Top economic charts to monitor in 2024


Source: FCC

As we start the new year amid elevated inflation and major headwinds facing the economy, here are our top charts to help make sense of the economic environment for farm operations, agribusinesses and food processors.

Economy: Consumption slowdown, inflation downtrend and interest rate implications

A second consecutive year of weak growth is in the cards as the impacts of earlier interest rate increases are felt more acutely throughout the Canadian economy in 2024. Consumption spending, which accounts for nearly 60% of GDP, should see a marked deceleration as households struggle under the weight of record high debt servicing (Figure 1), elevated shelter costs and a more challenging labour market.

The economic slowdown will reinforce the downtrend in inflation, causing long bond yields, and ultimately longer-term rates on fixed rate loans, to drop further in 2024. In contrast, short yields should be anchored by the Bank of Canada’s decision to keep its overnight rate unchanged for another few months. But once the central bank is convinced that the inflation downtrend is sustainable, which we’re expecting to happen around mid-year, look for it to start cutting its overnight rate to boost a flagging economy.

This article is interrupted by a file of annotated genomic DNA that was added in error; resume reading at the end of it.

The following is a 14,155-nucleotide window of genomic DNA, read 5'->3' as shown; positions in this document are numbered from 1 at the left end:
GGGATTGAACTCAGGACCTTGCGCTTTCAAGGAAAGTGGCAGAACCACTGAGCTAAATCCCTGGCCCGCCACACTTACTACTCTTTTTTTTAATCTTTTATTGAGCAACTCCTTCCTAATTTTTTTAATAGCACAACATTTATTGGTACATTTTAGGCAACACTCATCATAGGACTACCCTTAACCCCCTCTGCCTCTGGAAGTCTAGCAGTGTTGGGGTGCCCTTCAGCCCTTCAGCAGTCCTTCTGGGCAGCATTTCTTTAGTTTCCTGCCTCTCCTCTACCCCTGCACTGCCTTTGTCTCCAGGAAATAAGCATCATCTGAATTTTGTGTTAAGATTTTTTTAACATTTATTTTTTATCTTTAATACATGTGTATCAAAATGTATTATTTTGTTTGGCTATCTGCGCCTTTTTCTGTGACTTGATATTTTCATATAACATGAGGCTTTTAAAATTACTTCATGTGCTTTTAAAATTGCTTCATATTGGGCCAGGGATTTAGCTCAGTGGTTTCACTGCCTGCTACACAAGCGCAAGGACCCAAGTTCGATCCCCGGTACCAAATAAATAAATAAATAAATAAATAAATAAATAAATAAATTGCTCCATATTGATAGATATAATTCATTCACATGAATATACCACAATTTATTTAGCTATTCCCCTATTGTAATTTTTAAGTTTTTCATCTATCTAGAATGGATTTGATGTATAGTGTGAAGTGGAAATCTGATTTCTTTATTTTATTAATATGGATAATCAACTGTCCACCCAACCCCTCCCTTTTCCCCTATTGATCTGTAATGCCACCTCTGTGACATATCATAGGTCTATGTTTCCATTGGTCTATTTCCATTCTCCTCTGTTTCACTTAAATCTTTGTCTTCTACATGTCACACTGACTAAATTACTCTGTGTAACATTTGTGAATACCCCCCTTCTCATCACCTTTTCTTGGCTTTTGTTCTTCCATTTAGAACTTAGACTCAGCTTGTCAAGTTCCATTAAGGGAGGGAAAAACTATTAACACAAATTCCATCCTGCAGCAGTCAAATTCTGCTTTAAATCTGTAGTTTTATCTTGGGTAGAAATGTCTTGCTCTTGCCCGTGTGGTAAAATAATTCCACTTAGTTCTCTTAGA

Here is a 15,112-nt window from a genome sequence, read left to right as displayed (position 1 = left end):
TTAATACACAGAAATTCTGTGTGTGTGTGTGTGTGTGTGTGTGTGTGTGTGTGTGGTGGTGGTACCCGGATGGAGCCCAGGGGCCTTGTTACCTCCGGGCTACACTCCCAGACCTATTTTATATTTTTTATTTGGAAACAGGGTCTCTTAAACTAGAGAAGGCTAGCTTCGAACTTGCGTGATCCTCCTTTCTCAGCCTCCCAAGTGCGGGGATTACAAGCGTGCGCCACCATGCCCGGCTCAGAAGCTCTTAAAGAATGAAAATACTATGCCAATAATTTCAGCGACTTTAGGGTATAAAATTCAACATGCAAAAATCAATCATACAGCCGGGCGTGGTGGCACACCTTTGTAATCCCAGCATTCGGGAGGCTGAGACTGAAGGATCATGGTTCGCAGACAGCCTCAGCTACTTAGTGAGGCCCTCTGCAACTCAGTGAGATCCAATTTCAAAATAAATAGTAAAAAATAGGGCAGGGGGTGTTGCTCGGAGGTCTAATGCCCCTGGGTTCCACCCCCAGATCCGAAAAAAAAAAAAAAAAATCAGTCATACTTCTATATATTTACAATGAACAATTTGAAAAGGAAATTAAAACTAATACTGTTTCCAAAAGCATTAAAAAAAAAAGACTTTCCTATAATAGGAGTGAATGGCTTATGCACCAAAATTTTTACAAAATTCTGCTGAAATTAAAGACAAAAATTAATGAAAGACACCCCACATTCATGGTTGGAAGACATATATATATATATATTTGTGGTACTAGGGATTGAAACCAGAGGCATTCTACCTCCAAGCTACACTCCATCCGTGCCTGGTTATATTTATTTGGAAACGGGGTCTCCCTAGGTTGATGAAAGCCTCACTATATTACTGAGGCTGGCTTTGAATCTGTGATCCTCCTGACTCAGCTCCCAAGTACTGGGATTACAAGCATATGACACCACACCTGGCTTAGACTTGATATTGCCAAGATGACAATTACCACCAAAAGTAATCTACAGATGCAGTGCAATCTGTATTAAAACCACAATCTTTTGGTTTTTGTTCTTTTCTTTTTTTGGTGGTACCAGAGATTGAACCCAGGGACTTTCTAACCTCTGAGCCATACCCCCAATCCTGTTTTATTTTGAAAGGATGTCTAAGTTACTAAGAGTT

Figure 1: Canadian consumers under pressure
A line chart showing Canadian consumers are under pressure as debt servicing as a share of disposable income reaches record highs.

Source: Statistics Canada

Crops: Canola crushing set a first quarter record

Canada’s canola crushers set a record in the first quarter of the 2023/24 marketing year as new capacity came online (Figure 2). Canadian canola crush expansion was initially slated to add 4.5 million metric tonnes in 2024 however, rising construction costs, higher interest rates, and tight canola supplies the last several years have led to delays in projects. Increased canola crush may help swing acres to the crop, although the soybean to corn futures ratio will still be the global bellwether to understand trends in seeded acres. U.S. producers will have incentives to plant more soybeans at the expense of corn acres if the ratio stays at today’s level.

Figure 2: Canola crush in first quarter of marketing year (Aug-Sep-Oct)
A bar chart showing Canada’s canola crushers set a record amount of canola crushed in the first quarter (August-October) of the 2023/24 marketing year as new capacity came online.

Source: Statistics Canada

Cattle: North American cattle herd continues to shrink